Losers. Lightweights. Liars. The harshest reviews of Donald Trump’s administration mostly come from Donald Trump himself.
The list of failures include — among many, many, many others — his former Secretary of State (“dumb as a rock”), multiple chiefs of staff (“born loser,” “way over his head”), multiple Attorneys General (“coward” “disaster”), multiple Defense Secretaries (“weak” “overrated”), his former chairman of the Joint Chiefs of Staff (“fucking idiot”), his former National Security Advisor (“moron”), his former White House Press Secretary (“milktoast” just this week), his former top communications aide (“sleazebag”) the current FBI Director (“disappointing”), and, of course, his own Vice President (no “courage”), who is preparing to run against him.
Trump disavowing (and just as frequently being disavowed by) members of his inner circle is a phenomenon dating back to before his presidency. It’s typically been ignored as much as possible by top Republicans, who treat his day-to-day feuds as something like the weather: Unpredictable, unpleasant, but ultimately out of their hands.
Now with Republicans suddenly debating whether to give him another nomination, however, it’s a potential vulnerability — and one that’s starting to come up in his battle with Ron DeSantis.
There’s a saying: If you ran into an asshole in the morning, you met an asshole. If you ran into assholes all day, you’re probably the asshole. And if you ran into them all day long in the White House that you personally ran…well, it’s an implication the DeSantis campaign is clearly thinking about.
The idea of Trump as a bystander president who delegated to the wrong people and then refused to be held accountable when they blew it is slowly seeping into the DeSantis campaign’s message.
Notably, it offers DeSantis a chance to reframe the Trump presidency as a disappointment without resorting to attacks that were strongly associated with Democrats during his time in office. The list of Trump’s self-described disaster staffers is so long and varied that almost any shortcoming can be attributed to them and attacked from the right.
DeSantis himself is still dancing around this idea, to some degree. The main focus so far is, ironically, someone who Trump did not appoint and may not have been able to easily fire: Dr. Anthony Fauci, who DeSantis said Trump “turned the country over to” at the start of the pandemic. Like the above examples, Trump had plenty of harsh things to say about him along the way — he called Fauci a “disaster” right before the 2020 election.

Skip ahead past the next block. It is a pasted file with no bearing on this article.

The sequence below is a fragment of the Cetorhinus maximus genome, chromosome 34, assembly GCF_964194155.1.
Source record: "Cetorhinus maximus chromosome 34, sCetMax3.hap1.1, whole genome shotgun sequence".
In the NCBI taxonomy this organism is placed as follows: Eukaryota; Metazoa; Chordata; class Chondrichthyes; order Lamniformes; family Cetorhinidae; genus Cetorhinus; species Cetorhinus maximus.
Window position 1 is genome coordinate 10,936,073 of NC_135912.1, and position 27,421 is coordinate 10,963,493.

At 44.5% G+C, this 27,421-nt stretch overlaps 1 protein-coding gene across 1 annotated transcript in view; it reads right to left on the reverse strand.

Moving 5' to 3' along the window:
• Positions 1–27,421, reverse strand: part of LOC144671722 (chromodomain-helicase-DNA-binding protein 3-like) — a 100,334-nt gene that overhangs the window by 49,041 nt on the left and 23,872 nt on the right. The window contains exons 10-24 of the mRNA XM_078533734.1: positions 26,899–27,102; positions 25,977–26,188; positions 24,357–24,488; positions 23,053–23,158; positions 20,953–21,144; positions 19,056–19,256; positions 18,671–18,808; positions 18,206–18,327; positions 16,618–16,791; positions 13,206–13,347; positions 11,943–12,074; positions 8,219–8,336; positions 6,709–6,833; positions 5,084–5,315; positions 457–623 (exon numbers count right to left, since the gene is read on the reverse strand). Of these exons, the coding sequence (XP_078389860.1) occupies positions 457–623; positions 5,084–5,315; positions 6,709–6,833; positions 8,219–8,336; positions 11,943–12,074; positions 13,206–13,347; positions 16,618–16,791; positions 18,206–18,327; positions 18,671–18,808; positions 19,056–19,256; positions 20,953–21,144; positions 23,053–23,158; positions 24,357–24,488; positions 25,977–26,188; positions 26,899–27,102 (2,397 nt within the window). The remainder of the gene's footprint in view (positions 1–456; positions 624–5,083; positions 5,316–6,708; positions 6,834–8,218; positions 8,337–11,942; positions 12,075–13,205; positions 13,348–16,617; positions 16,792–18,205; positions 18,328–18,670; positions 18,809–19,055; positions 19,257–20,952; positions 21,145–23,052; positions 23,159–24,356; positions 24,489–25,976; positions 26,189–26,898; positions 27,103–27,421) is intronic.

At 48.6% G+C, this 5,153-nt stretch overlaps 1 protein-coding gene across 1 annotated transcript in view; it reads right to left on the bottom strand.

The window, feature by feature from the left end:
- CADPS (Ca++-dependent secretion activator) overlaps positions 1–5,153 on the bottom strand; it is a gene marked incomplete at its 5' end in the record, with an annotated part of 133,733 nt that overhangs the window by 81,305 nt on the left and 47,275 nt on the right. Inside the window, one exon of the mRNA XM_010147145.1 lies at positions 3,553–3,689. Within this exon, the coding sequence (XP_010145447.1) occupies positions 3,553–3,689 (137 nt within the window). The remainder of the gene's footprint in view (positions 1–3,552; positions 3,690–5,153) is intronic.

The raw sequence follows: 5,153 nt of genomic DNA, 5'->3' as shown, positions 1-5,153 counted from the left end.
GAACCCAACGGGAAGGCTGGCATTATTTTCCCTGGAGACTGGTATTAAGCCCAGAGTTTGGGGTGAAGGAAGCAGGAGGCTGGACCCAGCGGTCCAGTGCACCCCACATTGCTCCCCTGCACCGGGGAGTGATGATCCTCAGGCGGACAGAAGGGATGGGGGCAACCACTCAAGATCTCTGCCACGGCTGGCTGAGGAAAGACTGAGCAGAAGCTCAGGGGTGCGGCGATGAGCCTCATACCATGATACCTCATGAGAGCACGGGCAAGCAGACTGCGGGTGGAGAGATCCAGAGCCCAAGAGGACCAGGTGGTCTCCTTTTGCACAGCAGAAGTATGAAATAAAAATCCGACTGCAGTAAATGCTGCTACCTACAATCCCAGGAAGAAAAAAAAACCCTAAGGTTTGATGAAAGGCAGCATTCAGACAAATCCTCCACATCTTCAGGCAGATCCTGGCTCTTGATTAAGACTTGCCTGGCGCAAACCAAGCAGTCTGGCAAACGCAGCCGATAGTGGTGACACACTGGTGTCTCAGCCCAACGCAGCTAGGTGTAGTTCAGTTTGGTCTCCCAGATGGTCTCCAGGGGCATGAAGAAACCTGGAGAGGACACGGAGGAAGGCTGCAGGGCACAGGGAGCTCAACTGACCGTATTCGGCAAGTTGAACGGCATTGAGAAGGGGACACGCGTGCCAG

But DeSantis has also said he would fire FBI Director Chris Wray on “day one” and suggested past presidents have been too hands-off with DOJ, a frequent Trump target as he faces multiple investigations.
The Trump response showed the kinds of knots these attacks can lead to: The campaign highlighted DeSantis’ support for Wray’s nomination in 2017 when he was Trump’s own nominee.
“He appointed enemies hoping they’d love him,” John Cardillo, a prominent DeSantis backer online, tweeted. “They neutered him instead.”
DeSantis’ staff have also hinted at a “buck stops here” argument against Trump that emphasizes his failure to choose the right people and rein in the wrong ones.
“Who appointed the VP and HHS Secretary?” DeSantis’ rapid response aide Christina Pushaw tweeted after a conservative writer suggested they played a larger role in the administration’s COVID-19 response — and deserved more blame — than Trump.
The View From Trump World
DeSantis has his own mirror-image obstacle to attacking the Trump administration: His extremely long history of over-the-top praise for the same White House. The Trump campaign put out a highlight reel this week of DeSantis calling him a “master negotiator” and “strong horse” who doesn’t get enough credit for his accomplishments. DeSantis, for his part, said in Iowa this week that he didn’t want to criticize Trump while he was in office and under attack from the left.
Room for Disagreement
When Trump was elected he was known for exactly one catchphrase: “You’re fired!” The idea he’s willing to make a big showy display of berating and dumping subordinates until he finds a team that works has been ingrained in his image from the very start, and he used the same line on the trail in his 2020 campaign.
- White Houses often have a senior member or two who turns on them with a political conversion or tell-all book, but the number of high-profile Trump officials who sharply criticized him ahead of his 2020 run was unusual at the time, as CNN noted. Additional cabinet members and senior staff quit after January 6.